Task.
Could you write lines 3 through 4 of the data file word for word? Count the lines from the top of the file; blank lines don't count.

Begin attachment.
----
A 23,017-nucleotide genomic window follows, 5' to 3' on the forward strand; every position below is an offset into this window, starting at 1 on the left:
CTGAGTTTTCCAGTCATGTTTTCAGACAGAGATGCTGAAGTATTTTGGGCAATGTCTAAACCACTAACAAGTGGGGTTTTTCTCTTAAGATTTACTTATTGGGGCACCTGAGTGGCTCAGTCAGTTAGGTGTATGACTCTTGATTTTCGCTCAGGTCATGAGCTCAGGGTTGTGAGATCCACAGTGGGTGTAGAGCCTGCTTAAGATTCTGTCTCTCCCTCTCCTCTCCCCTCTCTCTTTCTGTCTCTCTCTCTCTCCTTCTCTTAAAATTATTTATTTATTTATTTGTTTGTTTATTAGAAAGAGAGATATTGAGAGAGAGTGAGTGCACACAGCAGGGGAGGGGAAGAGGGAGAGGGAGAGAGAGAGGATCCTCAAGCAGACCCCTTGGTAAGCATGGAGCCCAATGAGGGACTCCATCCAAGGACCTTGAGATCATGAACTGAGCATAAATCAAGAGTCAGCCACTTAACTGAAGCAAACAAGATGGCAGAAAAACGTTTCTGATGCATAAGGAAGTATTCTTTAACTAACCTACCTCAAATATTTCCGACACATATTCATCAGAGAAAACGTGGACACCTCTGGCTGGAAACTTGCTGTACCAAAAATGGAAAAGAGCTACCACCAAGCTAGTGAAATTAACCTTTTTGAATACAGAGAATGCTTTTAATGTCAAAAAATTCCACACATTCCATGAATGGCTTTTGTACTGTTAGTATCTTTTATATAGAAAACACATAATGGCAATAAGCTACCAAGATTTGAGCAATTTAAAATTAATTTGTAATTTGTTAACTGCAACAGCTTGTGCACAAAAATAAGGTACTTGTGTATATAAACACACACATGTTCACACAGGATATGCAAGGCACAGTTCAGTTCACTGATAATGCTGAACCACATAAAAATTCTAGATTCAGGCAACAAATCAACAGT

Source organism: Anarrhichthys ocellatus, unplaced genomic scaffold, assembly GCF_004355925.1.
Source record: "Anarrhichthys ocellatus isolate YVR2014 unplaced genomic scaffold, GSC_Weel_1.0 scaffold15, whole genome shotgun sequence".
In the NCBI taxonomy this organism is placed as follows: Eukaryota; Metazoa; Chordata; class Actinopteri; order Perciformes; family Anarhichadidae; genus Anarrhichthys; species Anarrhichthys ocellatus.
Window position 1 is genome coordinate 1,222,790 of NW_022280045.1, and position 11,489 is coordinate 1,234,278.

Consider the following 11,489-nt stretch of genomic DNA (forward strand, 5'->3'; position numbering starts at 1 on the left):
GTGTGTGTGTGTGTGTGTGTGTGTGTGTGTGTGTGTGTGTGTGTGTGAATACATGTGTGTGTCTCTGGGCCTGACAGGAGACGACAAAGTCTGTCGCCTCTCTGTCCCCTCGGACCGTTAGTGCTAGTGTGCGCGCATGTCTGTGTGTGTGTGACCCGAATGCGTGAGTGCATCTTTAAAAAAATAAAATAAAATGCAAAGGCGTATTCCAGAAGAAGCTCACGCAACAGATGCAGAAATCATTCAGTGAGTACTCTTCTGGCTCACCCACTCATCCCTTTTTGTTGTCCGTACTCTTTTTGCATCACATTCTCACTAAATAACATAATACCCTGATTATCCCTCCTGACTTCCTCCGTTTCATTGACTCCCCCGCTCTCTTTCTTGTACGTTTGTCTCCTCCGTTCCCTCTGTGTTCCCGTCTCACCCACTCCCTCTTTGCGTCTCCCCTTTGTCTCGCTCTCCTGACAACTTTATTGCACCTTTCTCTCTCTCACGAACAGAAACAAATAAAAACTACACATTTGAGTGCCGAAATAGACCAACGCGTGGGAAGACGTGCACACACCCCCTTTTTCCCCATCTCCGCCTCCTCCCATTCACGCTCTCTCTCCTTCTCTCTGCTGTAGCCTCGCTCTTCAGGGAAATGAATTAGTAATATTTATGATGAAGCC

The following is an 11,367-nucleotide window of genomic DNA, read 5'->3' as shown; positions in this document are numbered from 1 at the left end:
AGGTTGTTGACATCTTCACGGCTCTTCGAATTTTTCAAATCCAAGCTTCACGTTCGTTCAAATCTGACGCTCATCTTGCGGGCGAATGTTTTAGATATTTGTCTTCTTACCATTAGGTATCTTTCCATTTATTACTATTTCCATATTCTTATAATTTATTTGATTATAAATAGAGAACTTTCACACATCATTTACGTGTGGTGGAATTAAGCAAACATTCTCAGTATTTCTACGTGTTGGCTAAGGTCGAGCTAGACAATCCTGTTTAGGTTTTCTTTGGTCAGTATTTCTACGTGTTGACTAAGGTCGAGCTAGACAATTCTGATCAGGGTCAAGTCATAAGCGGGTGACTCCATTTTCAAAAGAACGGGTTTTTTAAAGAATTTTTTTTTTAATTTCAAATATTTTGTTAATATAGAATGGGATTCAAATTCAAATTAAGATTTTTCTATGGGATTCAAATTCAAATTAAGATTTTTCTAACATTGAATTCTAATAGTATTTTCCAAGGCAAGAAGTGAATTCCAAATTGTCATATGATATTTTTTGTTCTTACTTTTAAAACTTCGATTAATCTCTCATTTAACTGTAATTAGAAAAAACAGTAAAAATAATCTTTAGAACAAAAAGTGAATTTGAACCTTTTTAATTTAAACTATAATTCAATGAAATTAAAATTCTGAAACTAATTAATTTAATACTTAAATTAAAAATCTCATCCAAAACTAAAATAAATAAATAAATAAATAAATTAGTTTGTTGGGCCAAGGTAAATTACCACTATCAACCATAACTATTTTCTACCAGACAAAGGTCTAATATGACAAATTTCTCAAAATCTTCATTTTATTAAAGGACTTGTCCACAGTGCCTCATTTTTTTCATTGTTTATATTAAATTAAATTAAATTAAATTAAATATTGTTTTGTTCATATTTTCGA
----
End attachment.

Source organism: Anarrhichthys ocellatus, unplaced genomic scaffold, assembly GCF_004355925.1.
Source record: "Anarrhichthys ocellatus isolate YVR2014 unplaced genomic scaffold, GSC_Weel_1.0 scaffold15, whole genome shotgun sequence".